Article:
publication

Perspective: Moving Toward Desirable Linoleic Acid Content in Infant Formula

Title: Perspective: Moving Toward Desirable Linoleic Acid Content in Infant Formula

Authors: Carlson et al
Published: 2021
Journal:

Advances in Nutrition

We are excited to share that the peer-reviewed publication  “Perspective: Moving Toward Desirable Linoleic Acid Content in Infant Formula” was published in Advances in Nutrition. Perspective: Moving Toward Desirable Linoleic Acid Content in Infant Formula | Advances in Nutrition | Oxford Academic (oup.com)

This paper provides a narrative review of the current knowledge, knowledge gaps, and future research needs in the area of human milk fatty acid  (FA) composition, with a particular focus on exploring appropriate intake levels of the essential FA linoleic acid in infant formula.

A/Prof Beverly Muhlhausler, Research Director of the Nutrition and Health Program in the Health and Biosecurity Business Unit in CSIRO Australia,  “I think the key message is that there is still a considerable uncertainty about what the optimal level of DHA, ALA, LA is for infants. Infant requirements are going to vary according to the age of the infant and the stage of development but also other factors such as the infants’ weight, genetic background and potential health issues.”

We have interviewed one of the authors A/Prof Beverly Muhlhausler, Research Director of the Nutrition and Health Program in the Health and Biosecurity Business Unit in CSIRO Australia, to discuss the creation and key outcomes of the peer-reviewed paper.For a full version of the interview, please click here.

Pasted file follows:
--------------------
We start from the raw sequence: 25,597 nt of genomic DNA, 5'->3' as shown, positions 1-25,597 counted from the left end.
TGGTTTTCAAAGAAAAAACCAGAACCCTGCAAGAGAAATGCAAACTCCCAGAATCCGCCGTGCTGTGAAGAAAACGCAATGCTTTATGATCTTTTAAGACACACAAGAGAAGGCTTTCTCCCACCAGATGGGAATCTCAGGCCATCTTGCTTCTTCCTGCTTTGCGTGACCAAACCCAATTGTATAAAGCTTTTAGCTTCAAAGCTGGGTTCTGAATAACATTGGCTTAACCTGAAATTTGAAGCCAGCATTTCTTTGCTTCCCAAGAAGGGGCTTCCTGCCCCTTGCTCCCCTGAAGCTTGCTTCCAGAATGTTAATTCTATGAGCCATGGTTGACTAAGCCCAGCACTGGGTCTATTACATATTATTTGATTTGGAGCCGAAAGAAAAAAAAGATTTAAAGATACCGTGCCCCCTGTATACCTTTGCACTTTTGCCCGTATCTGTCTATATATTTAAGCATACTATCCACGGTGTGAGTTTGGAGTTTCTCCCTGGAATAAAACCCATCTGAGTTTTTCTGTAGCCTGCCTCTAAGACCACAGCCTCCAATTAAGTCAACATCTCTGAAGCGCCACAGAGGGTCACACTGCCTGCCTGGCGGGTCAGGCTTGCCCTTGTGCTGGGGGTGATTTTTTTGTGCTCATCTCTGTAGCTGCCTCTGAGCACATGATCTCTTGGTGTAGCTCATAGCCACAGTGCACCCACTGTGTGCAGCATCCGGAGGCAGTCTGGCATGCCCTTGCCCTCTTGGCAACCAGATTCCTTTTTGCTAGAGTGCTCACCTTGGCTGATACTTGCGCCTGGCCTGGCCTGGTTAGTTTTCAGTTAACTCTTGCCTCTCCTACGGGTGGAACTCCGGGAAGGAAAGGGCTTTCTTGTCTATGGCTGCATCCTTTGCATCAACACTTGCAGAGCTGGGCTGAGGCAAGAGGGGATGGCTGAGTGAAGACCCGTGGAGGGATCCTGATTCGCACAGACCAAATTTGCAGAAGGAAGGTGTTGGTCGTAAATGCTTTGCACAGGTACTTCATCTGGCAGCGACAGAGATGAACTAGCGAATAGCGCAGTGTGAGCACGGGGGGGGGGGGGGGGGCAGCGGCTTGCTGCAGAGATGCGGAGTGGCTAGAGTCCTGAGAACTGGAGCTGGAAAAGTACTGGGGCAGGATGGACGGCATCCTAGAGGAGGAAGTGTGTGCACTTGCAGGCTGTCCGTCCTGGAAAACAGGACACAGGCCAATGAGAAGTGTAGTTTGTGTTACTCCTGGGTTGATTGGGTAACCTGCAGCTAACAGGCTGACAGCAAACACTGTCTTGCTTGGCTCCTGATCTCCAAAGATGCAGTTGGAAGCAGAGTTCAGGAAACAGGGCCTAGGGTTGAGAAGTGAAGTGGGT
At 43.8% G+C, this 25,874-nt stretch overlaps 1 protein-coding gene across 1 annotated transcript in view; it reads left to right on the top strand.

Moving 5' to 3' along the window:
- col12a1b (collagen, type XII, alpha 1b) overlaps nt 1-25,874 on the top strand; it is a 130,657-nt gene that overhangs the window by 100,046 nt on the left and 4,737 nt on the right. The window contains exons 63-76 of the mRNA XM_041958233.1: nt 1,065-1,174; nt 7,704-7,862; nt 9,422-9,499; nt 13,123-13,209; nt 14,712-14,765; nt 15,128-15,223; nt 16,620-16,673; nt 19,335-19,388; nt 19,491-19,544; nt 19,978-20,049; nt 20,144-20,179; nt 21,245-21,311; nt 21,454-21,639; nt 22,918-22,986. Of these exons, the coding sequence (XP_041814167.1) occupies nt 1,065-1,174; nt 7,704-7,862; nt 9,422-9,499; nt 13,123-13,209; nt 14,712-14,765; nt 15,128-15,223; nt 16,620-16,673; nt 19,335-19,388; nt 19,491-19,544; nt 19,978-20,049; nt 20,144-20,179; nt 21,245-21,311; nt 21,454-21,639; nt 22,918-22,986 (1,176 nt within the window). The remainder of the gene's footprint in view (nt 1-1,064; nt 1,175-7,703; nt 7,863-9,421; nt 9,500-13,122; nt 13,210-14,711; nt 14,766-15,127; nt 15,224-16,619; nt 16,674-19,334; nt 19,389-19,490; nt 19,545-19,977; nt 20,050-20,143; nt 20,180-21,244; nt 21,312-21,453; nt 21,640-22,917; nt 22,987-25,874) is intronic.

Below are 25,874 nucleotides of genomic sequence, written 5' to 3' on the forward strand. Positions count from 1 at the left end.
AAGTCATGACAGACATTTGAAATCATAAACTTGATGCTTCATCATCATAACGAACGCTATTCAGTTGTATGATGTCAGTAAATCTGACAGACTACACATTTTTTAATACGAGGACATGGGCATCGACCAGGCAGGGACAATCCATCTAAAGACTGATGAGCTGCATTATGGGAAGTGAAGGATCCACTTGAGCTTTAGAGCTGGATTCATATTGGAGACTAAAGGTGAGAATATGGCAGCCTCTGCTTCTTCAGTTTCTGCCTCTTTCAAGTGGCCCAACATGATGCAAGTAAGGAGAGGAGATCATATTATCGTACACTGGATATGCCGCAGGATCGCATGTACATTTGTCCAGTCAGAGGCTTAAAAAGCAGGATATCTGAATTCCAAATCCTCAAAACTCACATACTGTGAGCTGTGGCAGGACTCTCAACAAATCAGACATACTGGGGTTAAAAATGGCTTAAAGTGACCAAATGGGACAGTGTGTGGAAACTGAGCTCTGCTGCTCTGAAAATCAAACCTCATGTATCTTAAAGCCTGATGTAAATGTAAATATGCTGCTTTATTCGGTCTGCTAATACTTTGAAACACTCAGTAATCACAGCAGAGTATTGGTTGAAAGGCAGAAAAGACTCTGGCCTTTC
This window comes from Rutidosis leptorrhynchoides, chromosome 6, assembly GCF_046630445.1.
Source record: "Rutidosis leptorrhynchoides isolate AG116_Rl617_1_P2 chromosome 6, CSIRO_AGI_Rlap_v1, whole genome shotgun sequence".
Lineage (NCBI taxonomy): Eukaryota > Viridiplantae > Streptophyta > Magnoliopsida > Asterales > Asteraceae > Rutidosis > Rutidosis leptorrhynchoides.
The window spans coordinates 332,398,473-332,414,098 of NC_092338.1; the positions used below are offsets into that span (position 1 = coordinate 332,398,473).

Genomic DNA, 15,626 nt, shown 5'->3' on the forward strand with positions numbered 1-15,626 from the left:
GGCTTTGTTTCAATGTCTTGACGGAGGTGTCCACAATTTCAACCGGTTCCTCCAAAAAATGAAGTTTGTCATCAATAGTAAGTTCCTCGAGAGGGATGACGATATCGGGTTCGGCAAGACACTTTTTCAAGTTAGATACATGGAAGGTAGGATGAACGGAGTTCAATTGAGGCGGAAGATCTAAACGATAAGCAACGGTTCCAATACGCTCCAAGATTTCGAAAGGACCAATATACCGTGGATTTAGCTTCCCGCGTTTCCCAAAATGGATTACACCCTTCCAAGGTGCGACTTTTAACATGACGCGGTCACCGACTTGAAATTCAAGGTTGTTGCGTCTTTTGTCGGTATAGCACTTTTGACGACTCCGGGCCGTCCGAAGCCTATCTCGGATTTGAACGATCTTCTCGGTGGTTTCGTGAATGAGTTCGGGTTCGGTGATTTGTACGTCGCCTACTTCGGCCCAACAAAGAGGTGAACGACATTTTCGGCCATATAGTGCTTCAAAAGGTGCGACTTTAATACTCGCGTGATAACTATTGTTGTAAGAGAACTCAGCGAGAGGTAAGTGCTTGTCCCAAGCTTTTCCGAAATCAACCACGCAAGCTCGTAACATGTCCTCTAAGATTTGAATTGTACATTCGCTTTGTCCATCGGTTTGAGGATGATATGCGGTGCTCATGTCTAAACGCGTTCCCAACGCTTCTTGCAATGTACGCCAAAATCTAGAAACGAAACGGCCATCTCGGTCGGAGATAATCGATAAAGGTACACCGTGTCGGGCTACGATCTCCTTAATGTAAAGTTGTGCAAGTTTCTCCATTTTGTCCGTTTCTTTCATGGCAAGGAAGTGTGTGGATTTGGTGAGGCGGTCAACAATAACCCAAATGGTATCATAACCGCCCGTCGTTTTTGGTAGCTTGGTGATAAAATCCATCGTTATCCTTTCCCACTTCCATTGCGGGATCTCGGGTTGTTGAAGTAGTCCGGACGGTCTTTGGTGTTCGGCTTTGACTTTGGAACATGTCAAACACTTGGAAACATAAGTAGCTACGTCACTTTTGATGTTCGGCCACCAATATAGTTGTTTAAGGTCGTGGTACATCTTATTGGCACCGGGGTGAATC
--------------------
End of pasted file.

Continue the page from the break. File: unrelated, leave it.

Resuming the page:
Human milk (HM) is considered an optimal source of nutrition for infants.
Exclusive breastfeeding is recommended for infants up to 6 months of age, with continued breastfeeding thereafter in conjunction with appropriate complementary feeding until 2 years of age or beyond
To meet the immense energy demand of a newborn baby, human milk contains a lot of fat, providing around 50% of the infant’s energy. Fat is composed of several different fatty acids (FA). More than 200 different fatty acids have been identified in human milk.

The concentration and composition of fatty acids varies greatly between individuals and is influenced by many factors, including genetics, diet, and lifestyle. To make things even more complex, the types of fatty acids also change throughout the time the infant is breastfed: from the very first milk (the colostrum), to the milk produced in the first few days and to weeks later.

The most abundant FAs in HM (>50% of the FAs) are saturated fatty acids, followed by MUFAs (monounsaturated fatty acids) and PUFAs (polyunsaturated fatty acids).
PUFAs of various carbon chain lengths can be further classified as n–3 or n–6.
HM n–3 and n–6 PUFAs include the essential fatty acids (EFAs) linoleic acid (LA; 18:2 n–6) and α-linolenic acid (ALA; 18:3 n–3), ranging between 5%–30% and 0.3%–2% of total FA, respectively, as reviewed previously. However, these levels may vary depending on various maternal nutritional, lifestyle, and genetic factors.